TD, you were great and I do pray for all ofyou who are suffering, but when the money was flowing, did you think of saving for a rainy day and health care later in life? Probably not, but best wishes to you and all the other litigants in the lawsuit!

  9. Truly unfortunate, and I wish these men the best.

    But to pretend like the PLAYERS themselves had no idea that smashing into each other a few times a week for a living had no detrimental effect on their bodies is a complete joke. It’s why they were paid a very disproportionate amount of money for their CHOSEN profession.

    I don’t really see steel workers blaming the steel companies when they fall to their deaths. Surfers dont sue the board companies when they drown.

    Do crab fisherman blame others when they lose digits, limbs, lives?

    Stop playing the blame game.

  10. boltschick says:
    Nov 7, 2013 2:01 PM
    The more I read about this brain damage that occurs in football, the harder it becomes to enjoy. It’s like watching people slitting their wrists.

    More must be done to make this sport less destructive to the players.

    More has been done, especially since Goodell took over as commissioner. Remember that players like Dorsett played in the “glory days” of the NFL, when guys like Ronnie Lott and Mel Blount were flying around knocking dudes out consistently, while wearing helmets that were far inferior to the ones they have now. Just an example, but the point is that the players of that era are now finding out these health issues, and the complications are a bi-product of the quality of equipment and the style of play and hitting that was typical of that era.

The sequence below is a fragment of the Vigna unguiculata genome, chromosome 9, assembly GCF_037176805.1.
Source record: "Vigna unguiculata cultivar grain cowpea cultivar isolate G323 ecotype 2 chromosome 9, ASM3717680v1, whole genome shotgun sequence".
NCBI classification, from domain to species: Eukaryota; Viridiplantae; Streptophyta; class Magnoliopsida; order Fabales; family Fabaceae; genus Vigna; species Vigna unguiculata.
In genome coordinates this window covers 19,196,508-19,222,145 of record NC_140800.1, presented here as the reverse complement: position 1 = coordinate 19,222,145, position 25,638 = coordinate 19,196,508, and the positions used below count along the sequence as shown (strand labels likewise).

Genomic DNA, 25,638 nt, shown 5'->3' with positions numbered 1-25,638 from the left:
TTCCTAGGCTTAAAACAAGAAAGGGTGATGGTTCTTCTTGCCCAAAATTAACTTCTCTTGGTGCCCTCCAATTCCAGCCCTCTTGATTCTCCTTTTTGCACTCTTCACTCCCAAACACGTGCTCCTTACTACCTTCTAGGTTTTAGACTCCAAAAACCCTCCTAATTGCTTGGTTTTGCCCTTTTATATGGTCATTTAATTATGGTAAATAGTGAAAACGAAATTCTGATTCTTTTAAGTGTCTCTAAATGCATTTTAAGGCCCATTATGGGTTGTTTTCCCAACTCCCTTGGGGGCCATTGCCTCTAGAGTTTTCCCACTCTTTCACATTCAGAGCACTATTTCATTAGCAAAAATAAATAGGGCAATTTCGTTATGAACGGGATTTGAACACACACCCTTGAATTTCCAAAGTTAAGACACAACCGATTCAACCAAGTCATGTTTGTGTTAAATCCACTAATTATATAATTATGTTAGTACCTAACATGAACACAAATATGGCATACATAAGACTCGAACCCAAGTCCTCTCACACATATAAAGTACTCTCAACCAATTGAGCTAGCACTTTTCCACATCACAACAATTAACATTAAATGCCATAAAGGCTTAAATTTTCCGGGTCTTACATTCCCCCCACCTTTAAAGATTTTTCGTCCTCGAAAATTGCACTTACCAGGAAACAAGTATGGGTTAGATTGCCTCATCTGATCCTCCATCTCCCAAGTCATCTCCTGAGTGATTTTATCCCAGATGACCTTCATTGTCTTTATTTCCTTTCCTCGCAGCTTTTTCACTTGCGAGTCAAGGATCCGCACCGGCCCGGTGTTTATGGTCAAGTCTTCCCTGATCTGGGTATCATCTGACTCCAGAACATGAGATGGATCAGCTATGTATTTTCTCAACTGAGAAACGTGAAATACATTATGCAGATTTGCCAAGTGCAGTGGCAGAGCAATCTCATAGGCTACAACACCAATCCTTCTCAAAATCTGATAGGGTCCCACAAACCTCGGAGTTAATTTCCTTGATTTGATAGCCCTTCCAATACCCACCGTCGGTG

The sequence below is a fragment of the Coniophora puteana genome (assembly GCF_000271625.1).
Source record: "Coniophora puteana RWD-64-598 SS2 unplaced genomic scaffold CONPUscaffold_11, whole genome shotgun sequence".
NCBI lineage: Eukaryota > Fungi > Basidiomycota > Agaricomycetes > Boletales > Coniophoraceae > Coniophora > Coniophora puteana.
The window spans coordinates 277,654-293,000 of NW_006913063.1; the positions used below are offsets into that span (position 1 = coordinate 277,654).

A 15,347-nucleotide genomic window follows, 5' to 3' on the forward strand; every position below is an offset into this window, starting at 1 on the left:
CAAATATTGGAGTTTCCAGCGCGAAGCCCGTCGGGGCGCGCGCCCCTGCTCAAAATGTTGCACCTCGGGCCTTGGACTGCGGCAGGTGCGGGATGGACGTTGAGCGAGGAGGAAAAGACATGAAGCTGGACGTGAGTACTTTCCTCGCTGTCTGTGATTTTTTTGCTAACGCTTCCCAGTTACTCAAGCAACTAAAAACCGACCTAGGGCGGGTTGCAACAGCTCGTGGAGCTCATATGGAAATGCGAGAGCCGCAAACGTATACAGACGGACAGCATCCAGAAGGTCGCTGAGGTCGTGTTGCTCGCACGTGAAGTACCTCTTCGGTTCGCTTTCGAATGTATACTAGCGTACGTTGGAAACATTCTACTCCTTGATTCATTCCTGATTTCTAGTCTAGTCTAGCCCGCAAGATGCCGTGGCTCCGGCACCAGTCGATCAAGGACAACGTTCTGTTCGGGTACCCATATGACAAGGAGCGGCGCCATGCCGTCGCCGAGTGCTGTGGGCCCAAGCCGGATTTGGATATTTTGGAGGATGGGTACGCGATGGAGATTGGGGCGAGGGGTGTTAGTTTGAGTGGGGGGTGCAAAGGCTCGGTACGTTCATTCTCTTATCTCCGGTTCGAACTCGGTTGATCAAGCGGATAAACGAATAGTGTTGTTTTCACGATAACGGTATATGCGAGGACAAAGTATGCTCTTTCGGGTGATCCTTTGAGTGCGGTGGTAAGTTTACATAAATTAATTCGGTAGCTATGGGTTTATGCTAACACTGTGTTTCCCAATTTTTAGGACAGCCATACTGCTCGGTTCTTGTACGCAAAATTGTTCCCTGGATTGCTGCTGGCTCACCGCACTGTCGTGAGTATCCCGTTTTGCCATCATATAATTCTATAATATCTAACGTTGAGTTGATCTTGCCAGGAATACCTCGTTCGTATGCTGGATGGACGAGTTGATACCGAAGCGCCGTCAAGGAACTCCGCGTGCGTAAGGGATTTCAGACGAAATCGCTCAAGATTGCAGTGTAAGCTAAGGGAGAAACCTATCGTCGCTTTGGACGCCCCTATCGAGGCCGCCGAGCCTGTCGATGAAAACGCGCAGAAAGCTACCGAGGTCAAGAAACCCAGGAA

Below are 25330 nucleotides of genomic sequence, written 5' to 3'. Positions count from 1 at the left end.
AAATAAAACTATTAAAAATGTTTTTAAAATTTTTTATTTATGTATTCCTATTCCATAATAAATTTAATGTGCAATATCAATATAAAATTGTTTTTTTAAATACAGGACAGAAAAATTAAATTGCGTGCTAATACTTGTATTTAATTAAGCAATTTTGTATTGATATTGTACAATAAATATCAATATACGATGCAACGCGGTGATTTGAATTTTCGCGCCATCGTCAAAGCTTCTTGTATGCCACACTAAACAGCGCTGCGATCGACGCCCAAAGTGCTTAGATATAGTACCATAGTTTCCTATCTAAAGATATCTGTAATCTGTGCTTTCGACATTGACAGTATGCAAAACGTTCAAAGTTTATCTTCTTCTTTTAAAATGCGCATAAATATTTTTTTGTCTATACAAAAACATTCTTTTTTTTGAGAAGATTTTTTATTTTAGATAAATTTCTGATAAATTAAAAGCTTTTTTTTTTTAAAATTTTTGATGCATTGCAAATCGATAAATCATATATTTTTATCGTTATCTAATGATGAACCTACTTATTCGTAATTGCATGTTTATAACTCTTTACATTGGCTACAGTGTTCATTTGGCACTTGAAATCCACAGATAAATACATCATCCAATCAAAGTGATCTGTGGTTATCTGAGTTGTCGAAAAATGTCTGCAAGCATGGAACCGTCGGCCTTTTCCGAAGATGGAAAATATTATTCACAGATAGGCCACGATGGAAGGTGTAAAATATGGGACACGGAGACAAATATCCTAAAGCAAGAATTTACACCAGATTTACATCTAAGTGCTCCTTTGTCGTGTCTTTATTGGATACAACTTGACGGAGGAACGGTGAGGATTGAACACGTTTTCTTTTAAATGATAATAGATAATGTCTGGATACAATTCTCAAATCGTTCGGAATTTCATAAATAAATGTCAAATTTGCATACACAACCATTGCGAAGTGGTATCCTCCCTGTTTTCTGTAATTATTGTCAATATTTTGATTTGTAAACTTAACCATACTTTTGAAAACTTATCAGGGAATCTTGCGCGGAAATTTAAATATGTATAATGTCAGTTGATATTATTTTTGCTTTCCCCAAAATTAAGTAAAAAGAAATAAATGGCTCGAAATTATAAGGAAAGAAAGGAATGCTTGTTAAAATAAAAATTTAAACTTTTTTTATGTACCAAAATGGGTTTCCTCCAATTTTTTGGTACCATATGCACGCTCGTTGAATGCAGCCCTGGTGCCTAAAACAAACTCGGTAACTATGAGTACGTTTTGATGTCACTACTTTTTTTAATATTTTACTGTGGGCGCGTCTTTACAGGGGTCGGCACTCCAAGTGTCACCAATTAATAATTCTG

It’s not surprising that when guys that played in the 70s are suffering serious mental issues, and some are suing the league, everyone wants to say the game is too dangerous… Maybe it was back then, hence the rule changes and equipment improvements in recent decades. The targeting rules that Goodell has been putting in place the last couple years have been, in my opinion, too extreme and inconsistently called. They also have been hastily put in place, with little clarity. All resulting from the recent lawsuits from RETIRED players that haven’t played for decades. If we look back in 30 years at players from the late 90s through now, I bet there are hardly any cases like Dorsett’s. The injuries result from the acceptable style of play, and guys like Dorsett played at a time when the sport was basically tailor-made for head hunters.

  11. And what about our military men and women who go in to ACTUAL battle for barely any money and have nobody to sue… what do their brains show?

  12. To be honest the study I would like to see done is to compare NFL’ers to other people who from age 20 to 40:

    – Lived the high life
    – Made a disproportionate amount of money
    – Suddenly had to leave their job and lifestyle and return to normal one

    As a person like this gets older they become more aware of their own mortality, and that they are no longer the unstoppable force that they once were.

    I don’t doubt that CTE isn’t a good thing, but some of the symptoms like depression and forgetfulness could be caused by other factors.

  13. A couple of months ago, Tony Dorsett and Tim Brown were in studio guests, for a local sports talk radio show in my market. Now, knowing full well of Dorsett’s views and past declarations, I was expecting him to speak about his plight.

    Instead, the conversation turned to the offensive player using the helmet as a weapon rule. I couldn’t believe my ears to hear Dorsett speaking against it. I also couldn’t believe it when he criticized a running back that he saw step out of bounds to avoid a hit, instead of turning it up the field, and smashing forward for another couple of yards.

    Tony, you are a hypocrite.

  14. I love that guy. I remember him being tackled from behind by one of the few guys who could do that – Darrell Green ****

    I am sensing some truth about the demise of this great game, all because of lawyers, steering committees and flying monkees. <– sp ha